After four nights in busting Paris, we were excited to board the train at Gare du Nord and experience French country life. Before this trip, I had only visited Paris, and I was truly unprepared for the diverse beauty of the country. In Provence, we discovered treasures in a lively open-air market, took in panoramic views of the countryside, stepped into a medieval castle tower, swam in the shadow of a Roman aqueduct, hiked among red rock formations, spotted ancient white horses and pink flamingos, and even retraced the footsteps of one of my favorite artists.
In less than four hours, we arrived at our home base in Arles, only to discover that taxis did not run on Sundays. Our wonderful farm stay owner, Pascale, offered to come to pick us up herself. (Pascale also took us to the nearby Chinese buffet to get dinner, and brought us fresh bread in the morning when she realized our family was stranded without a rental car…and without food.)
Mas Petit Fourchon, a beautiful farmhouse just a short drive from the city center, had been recommended by our Rick Steves guidebook. The little cottage rental on the property became the perfect home base for our family, with sprawling grounds for the kids to explore, two friendly dogs that came by just in time for breakfast each morning, and even a saltwater pool. (Being early June, the pool was a tad crisp, but we took daily dips nonetheless. It may have raised eyebrows from the Mediterraneans, but we are from the Northwest after all.)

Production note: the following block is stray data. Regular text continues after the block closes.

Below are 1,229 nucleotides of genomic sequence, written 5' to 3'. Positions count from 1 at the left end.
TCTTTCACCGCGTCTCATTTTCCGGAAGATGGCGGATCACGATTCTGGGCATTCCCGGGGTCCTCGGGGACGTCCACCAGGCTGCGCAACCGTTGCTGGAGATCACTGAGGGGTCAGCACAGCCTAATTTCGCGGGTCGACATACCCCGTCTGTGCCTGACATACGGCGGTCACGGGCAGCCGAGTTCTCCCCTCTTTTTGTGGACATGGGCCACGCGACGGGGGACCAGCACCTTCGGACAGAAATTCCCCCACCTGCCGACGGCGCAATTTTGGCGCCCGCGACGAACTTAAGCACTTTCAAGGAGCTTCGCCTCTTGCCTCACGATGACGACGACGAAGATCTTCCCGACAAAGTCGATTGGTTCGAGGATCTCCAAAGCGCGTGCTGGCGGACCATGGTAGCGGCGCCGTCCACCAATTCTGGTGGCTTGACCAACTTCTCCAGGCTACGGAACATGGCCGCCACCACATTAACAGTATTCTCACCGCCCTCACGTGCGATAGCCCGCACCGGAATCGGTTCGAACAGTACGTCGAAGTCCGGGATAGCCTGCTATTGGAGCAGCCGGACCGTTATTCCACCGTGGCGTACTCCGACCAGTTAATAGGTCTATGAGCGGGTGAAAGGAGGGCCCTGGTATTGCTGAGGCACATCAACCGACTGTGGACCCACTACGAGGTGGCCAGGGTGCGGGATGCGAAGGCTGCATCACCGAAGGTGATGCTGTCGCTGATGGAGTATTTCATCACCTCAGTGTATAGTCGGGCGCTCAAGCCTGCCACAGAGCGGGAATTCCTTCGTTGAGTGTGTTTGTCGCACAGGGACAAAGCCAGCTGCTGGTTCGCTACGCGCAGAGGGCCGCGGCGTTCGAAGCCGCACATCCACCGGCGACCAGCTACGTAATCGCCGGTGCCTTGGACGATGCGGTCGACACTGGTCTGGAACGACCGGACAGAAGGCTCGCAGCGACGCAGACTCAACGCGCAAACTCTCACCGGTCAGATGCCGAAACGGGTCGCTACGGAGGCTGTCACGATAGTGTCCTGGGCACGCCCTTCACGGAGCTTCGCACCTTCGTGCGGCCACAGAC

The next morning, we collected a rental car and took a trip to the local Intermarche to stock our kitchenette with food for the week. One of the ways we keep travel affordable is to prepare many of our meals ourselves. I appreciated the healthy and picnic-friendly options like ready-made lentil and quinoa salads for lunches on the go. The kids thought it was funny that peanut butter when finally located, was in the “ethnic” section.
Given our home base was just a short bus ride from Arles, we took several trips into town, making sure to go on days when the bustling market encircling the town along the ring road was in full swing.
In addition to the market, where we picked up a few treasures and gifts to take home, we enjoyed the city walk including Old Town and the Roman Arena (amphitheater). Arles boasts some impressive monuments including a coliseum, classical theater, and cloisters.
Visiting the Musée de l’Arles et de la Provence Antiques is a must-see, and you can purchase a special combined pass that includes admission to the museum as well as access to the Roman ruins in town. The highlight of the museum for us was the fully reconstructed Gallo-Roman barge and related artifacts that were discovered in the Rhone river and have been completely reconstructed. More about the boat here.
Another highlight of Arles for me was visiting Hôtel-Dieu-Saint-Espirit (The Old Hospital of Arles) which was built in the 16th and 17th centuries. If you are a Van Gogh fan, you can visit the small museum in town or follow an extensive walking tour, but entering and enjoying the hospital garden is free for anyone wishing to pay respects to the tormented artist. The original design of the courtyard as described by Van Gogh has been preserved, and I found it to be quite moving. For a walking tour click here.
Our restaurant meals in town were a bit disappointing. I recall two overpriced and uninspired lunches in the tourist trap area of the Old Town. Given we were traveling with kids, it took all our energy to plan out our excursions, leaving us to fall back on what was available. Be sure to do some research ahead of time if you want a quality lunch spot in town. I wish I had brown-bagged it and saved 50 euro.